Everyone who has ever shared an apartment in college has experienced some form of this challenge: You move in with a group of three other people. You think you set proper boundaries and rules for the house, but everyone swears they’re laid back and not too worried about any of the others getting out of line. After a while, everyone settles in, and the next thing you know one roommate is taking a little too much advantage of your goodwill.
Their boyfriend starts showing up at the apartment all the time, whether you know he is coming or not. Sometimes, he’s even there when your roommate isn’t. He has a key to the front door and helps himself to what’s in the fridge. All of a sudden, you essentially have a new roommate that you never approved and don’t know a whole lot about.
Sure, it’s annoying, but consider some of the bigger implications: Shared resources are becoming vulnerable to people outside of the intended group of users. Privacy is being compromised by one member of the group who is practicing poor security behavior. There is a disconnect amongst members of the group about what should and should not be acceptable. As the world becomes more computing-intensive, this type of behavior has even larger implications in the context of technology.
New research by members of Georgia Tech’s School of Interactive Computing has found that existing technical controls for shared digital resources fall short in facilitating collaborative governance and decision making. The paper, which was accepted and awarded a Best Paper Honorable Mention at the 2020 CHI Conference on Human Factors in Computing Systems, examines why they fall short and offers guidance on ways to improve them.
“The idea here is that as computing infiltrates more and more of our social lives, we are lacking in ability for groups of people to come together and collaboratively think about the access control policies, the threat models we share, and decide together,” said Sauvik Das, an assistant professor in the school and the lead on the research. “What’s a fair way to control access to this resource?”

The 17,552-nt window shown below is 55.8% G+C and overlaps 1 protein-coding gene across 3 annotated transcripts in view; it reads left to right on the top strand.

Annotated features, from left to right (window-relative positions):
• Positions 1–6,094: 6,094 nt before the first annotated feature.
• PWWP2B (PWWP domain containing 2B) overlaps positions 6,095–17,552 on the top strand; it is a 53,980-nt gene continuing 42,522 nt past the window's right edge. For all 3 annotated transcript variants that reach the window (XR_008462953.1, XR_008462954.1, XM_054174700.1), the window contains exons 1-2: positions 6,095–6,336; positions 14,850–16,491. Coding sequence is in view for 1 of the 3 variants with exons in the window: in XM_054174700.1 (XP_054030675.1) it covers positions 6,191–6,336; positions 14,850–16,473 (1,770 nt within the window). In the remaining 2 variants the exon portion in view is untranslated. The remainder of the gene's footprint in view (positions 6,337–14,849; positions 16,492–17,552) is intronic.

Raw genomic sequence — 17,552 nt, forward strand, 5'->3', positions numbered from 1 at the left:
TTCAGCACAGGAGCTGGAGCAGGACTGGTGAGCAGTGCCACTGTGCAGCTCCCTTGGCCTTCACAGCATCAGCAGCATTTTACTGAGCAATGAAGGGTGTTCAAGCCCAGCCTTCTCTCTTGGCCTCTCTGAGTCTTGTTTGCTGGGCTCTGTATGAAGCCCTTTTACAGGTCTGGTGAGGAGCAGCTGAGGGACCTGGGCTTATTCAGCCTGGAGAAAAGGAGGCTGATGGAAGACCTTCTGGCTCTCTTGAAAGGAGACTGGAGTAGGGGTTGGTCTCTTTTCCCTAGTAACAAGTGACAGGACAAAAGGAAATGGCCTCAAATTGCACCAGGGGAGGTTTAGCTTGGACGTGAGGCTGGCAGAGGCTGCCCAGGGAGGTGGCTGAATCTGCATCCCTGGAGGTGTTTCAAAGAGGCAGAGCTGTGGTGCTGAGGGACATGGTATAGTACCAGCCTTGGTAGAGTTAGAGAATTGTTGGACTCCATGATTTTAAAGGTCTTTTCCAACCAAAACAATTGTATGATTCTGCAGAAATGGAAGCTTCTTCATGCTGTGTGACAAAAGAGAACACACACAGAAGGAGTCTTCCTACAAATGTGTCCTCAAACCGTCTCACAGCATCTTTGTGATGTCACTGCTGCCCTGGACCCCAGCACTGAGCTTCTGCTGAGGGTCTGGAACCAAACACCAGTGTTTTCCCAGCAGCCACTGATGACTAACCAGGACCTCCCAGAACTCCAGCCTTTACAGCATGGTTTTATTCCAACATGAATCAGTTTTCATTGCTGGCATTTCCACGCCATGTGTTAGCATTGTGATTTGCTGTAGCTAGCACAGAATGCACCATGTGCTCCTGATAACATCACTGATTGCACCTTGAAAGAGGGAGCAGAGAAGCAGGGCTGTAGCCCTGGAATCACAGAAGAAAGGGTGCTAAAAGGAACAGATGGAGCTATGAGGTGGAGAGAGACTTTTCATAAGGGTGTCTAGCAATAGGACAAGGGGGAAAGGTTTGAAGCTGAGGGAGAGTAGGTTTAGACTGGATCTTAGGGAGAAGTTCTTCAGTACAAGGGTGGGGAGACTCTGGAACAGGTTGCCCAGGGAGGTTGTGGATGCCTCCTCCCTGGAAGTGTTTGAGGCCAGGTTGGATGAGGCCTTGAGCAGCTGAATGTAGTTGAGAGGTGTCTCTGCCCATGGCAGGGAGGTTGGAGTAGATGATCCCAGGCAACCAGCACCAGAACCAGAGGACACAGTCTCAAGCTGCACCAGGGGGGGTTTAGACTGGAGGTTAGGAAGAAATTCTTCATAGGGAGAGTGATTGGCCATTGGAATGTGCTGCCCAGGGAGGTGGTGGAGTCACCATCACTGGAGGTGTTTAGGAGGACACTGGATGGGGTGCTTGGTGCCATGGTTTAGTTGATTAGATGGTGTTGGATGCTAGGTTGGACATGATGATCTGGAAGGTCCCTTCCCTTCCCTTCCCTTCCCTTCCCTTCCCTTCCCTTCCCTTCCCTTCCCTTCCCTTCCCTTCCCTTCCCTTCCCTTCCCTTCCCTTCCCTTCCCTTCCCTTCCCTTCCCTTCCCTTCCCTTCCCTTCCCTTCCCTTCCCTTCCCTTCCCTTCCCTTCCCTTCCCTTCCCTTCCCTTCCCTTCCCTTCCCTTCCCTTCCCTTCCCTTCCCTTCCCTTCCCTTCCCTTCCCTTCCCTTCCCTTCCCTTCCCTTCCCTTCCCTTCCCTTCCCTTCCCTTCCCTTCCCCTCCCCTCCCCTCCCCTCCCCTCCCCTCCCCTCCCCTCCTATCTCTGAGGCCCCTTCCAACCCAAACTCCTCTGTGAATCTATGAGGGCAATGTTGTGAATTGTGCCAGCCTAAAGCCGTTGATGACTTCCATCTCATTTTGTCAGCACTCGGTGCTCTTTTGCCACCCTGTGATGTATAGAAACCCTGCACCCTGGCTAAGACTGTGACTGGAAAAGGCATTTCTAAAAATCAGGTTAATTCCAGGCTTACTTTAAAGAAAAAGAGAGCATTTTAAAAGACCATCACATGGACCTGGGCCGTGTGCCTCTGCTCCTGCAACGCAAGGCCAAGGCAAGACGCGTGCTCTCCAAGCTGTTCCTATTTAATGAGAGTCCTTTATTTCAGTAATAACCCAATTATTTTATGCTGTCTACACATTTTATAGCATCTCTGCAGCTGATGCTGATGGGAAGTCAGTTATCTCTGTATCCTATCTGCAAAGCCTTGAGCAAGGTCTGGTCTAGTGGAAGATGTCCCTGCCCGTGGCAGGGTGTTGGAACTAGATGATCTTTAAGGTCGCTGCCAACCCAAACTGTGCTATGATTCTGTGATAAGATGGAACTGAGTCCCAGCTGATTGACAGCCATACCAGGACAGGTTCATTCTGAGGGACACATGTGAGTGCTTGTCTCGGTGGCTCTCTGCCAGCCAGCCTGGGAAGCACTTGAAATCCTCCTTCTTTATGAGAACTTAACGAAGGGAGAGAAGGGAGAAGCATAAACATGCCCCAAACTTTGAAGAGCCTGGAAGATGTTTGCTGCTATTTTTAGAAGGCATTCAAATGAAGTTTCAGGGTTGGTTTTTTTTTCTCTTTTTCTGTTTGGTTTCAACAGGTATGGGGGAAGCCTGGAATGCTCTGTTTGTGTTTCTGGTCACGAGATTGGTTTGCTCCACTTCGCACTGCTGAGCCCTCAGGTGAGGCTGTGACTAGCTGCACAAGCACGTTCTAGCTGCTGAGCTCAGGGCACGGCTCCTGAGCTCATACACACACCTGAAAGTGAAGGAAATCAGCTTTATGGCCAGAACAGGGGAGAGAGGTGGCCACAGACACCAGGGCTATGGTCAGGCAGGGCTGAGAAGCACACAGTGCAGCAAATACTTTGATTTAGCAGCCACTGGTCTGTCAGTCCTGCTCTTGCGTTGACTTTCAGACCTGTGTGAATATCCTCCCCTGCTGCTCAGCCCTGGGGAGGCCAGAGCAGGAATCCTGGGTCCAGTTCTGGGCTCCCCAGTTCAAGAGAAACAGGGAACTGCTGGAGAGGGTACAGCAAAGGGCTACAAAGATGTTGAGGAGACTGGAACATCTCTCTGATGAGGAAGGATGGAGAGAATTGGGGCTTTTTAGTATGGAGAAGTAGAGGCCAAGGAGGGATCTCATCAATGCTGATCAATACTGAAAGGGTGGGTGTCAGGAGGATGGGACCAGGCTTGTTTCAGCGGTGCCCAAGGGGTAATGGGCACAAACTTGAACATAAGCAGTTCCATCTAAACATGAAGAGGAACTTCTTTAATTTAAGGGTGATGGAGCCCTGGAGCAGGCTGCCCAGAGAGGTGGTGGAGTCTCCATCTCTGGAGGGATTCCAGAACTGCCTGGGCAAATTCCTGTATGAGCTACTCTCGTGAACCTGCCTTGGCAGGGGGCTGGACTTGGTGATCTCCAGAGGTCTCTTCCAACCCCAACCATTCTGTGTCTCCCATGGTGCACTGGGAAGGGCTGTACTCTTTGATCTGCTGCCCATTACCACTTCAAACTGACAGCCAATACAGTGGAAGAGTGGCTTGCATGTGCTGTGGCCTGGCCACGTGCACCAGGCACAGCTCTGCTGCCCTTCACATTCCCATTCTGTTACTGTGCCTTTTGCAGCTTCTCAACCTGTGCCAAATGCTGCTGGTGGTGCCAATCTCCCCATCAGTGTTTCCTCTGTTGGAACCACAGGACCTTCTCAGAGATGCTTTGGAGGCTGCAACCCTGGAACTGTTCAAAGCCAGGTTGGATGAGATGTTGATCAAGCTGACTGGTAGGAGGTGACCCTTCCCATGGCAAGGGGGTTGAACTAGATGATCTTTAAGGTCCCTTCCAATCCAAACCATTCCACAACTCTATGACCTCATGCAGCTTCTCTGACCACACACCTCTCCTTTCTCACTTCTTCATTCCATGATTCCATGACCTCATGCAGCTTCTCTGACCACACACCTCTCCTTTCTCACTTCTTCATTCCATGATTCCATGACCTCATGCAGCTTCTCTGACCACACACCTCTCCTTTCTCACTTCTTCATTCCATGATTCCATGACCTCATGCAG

To examine these factors, Das and his team – which includes co-authors Hue Watson, Eyitemi Moju-Igbene, and Akanksha Kumari – spoke with a number of types of groups about their behaviors and processes. Roommates, long-term friends, work colleagues – any group of 3-5 people that is socially connected for about 3-6 months. They looked at the resources that they collectively own and share that they would rather not have people outside of the group have access to – a smart fridge, a conference room, or a Google Doc, for example – and asked the threat models they each had.
“What are they afraid of?” Das said. “Who might they be against having access? How do they jointly come up with strategies? What conversations do they have about security and privacy? How does that impact their behaviors inside and outside of the group setting?”
They also had subjects fill out a diary to probe deeper individually – has something come up about security and privacy since they spoke as a group? What are the pain points and emergent threats on a day-to-day basis?
The research uncovered that the existing controls for digital resources drop the ball.
“They’re all designed under the understanding that people either don’t care enough or that only one person should handle the privacy,” Das said. “Most of these strategies were socially construed, but implicit because technical controls didn’t allow them to do it differently.”
One conclusion Das reached is that there need to be tools of shared governance, a tangible way for each member of the group to engage constructively with the shared privacy structure.
“What it looks like now is sort of a dictatorship,” Das explained. “Or, it can be egalitarian where anybody can adjust anything, and that causes problems too. There’s nuance of how different groups would like to control different resources. People are concerned about outsider threats, the types of information you share with people within your group, and with the reliability of people within the group to practice good behavior.
“We need a simple, fun, and easy way for people to come together and approach security and privacy as a group.”